Issue 2 cover

The Festival of Colour

by Paul Richard Haines

Issue 2 :: Spring 2008 (stories)

(Recipient of an Honorable Mention in Best Horror Of The Year Volume One, edited by Ellen Datlow)

The town was called Pushkar and it clung to the edge of the desert near the shadow of Nag Pahar, the Snake Mountain. Pushkar circled a lake, an oasis supposedly formed from a lotus blossom dropped by Brahma, if you believed in all that shit. I wondered why high white walls crowned with broken glass surrounded the New Sunrise Hotel.

The only reason I was there was because I couldn't stand another six hours on the road to Jaisalmer. I had been suffering from the joys of exotic travel—hot flushes and chills—and desperately needed to find accommodation for a few days until my affliction passed.

A brawny Indian sweating in a faded uniform guarded the iron gates leading to the courtyard. He ushered me inside with a grunt. The shotgun he brandished did little to alleviate my unease. The hot winter sun glared off its shiny barrels.

The courtyard inside was surprisingly lush, with low wooden seats nestled amongst manicured gardens. Large palms provided shade from the persistent heat, and the rooms on the second floor had balconies overlooking the courtyard. A stone fountain gurgled in the centre of the garden. Several Westerners clad in colourful hippy gear lounged around smoking cigarettes and eating fruit.

A young boy in the early bloom of acne leaned on the reception desk reading a comic. Behind him, a cheap-looking scimitar was mounted on the wall, partially obscuring a faded poster of Vishnu. The boy pushed the guestbook lazily towards me without looking up. I wrote in a fake name.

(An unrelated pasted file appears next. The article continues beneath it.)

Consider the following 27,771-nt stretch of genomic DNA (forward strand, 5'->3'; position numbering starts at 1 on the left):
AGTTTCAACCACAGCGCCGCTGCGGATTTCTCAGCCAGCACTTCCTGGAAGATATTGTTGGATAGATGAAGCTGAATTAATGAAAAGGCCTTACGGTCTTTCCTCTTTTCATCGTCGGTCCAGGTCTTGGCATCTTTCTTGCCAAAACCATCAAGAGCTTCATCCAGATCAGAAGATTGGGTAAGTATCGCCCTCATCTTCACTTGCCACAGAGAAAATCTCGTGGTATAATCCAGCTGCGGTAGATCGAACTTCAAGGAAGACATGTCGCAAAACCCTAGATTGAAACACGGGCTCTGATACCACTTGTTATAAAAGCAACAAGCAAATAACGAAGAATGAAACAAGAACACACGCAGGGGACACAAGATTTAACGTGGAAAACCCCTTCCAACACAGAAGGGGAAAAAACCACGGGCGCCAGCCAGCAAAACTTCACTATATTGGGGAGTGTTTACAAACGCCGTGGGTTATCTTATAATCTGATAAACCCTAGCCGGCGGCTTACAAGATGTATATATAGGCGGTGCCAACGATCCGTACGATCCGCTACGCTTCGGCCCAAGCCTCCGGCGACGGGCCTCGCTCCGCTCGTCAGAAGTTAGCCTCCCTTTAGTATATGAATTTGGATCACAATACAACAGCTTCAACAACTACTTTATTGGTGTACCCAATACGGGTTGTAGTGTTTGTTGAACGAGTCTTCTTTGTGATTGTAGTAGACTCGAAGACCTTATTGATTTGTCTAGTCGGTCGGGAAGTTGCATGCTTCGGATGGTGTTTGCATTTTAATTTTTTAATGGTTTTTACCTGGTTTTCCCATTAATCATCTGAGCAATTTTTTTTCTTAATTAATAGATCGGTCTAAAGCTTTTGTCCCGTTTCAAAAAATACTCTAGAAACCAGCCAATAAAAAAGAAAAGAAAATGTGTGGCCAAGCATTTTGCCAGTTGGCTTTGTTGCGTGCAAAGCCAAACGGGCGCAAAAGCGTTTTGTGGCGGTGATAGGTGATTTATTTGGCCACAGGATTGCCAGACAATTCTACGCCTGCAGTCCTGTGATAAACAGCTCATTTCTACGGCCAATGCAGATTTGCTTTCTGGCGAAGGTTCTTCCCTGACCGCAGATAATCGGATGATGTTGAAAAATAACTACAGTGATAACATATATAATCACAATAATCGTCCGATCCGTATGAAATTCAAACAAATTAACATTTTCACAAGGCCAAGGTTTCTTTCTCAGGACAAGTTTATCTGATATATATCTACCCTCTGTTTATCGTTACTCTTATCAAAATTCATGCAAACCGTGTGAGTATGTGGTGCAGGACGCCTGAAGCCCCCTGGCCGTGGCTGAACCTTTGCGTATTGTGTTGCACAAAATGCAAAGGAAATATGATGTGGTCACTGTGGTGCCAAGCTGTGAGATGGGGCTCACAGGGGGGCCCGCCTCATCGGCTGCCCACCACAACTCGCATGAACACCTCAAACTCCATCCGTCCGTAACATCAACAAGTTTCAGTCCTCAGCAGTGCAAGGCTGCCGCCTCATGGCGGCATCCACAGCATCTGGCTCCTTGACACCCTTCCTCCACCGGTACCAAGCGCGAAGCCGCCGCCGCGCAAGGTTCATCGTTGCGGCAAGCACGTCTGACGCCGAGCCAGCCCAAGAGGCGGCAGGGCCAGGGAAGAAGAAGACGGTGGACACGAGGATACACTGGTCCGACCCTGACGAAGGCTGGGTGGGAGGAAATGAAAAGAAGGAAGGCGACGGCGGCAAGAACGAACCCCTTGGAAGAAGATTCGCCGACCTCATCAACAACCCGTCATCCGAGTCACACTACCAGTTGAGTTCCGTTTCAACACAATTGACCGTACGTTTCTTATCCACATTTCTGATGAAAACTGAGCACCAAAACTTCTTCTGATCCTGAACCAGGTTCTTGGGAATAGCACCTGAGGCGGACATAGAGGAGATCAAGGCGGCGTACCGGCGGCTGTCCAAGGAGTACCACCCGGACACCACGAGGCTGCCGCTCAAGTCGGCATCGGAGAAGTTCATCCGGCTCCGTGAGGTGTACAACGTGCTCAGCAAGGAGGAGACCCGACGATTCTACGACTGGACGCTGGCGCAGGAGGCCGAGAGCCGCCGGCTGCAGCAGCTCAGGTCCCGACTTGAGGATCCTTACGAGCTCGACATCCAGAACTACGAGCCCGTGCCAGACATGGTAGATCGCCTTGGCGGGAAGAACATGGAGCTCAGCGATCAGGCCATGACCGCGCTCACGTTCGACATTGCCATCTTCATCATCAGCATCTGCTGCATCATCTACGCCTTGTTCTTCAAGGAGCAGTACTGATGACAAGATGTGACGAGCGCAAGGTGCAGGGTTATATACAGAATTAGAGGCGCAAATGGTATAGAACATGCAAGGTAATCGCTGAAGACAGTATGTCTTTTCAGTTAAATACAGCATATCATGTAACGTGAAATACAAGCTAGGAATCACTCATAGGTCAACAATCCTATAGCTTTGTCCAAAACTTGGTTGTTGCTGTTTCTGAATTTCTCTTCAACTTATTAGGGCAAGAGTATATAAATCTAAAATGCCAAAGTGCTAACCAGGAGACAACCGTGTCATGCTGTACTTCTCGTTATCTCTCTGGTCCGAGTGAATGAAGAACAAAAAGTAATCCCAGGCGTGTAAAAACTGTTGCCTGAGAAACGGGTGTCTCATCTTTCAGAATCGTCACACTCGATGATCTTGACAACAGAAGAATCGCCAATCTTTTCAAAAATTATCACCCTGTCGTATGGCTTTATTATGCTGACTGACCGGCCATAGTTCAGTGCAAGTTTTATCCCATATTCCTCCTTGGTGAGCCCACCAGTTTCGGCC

'Single, fifty rupees. With bathroom, one hundred rupees,' the boy droned.

'Bathroom.' I pushed a pile of dirty rupees onto the page of his comic.

He looked up and stared at me with dark, lifeless eyes. The edges of the room seemed to twist and then snap back into reality as he dropped a key onto the counter. I reached for the key, needing its cold metallic touch, suddenly unsure of myself, of where I was and, even more importantly, who.

Something large moved in the shadows of the reception room. Something watching, wanting....


A knock at the door. I awoke with a dull ache in the back of my head.

Dusk had crept into the courtyard and shadows fluttered into the room. The air inside was cooler than before. Another knock, this time harder.

'Hello?' I climbed off the bed and pulled on a shirt.

'It is me,' said a voice behind the door. 'Harry.'

Christ, what was he doing here? I hid the whiskey bottle under the pillow and hoped the room didn't stink of hashish. 'What do you want?'

'I have a gift for you.' A pause. 'And we need to talk.'


She sat cross-legged near the water's edge, up on the ghats, staring at the sunset. She waved and beckoned me over. I climbed up the steps, the stone worn smooth by centuries of pilgrims' wet feet. My stomach fluttered as I approached and again I had that sense of the surreal, as if I'd been here before, with her blue eyes locked on mine, an embrace deeper than a lover's.

Sometimes, in a moment of vulnerability, I'd experienced this when meeting someone for the first time. That deep acknowledgement, a subconscious pull of mutual attraction. But never the feeling without meeting first.

'Hi,' I said, trying to keep my voice cool, staunch, wise. Travelled. 'I'm Shane.'

'Hello,' she said. A soft English accent, maybe London. 'Please sit; we don't have much time.'


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"The Festival of Colour" is roughly 7000 words.

Paul Haines was raised in the 1970s in the wrong part of Auckland, New Zealand and moved to Australia in the 1990s. Having vowed to never call it home, he now lives in Melbourne with his family. He's been published in NFG, Ideomancer, Aurealis, Orb, Agog!, Dark Animus, Andromeda Spaceways Inflight Magazine, and others. He's made the Honorable Mentions list for Datlow's Year's Best Fantasy and Horror several times. Paul survived the inaugural Clarion South Writers Workshop and has won an Aurealis Award and three Ditmars. His first short-story collection, "Doorways for the Dispossessed", was published by Prime Books.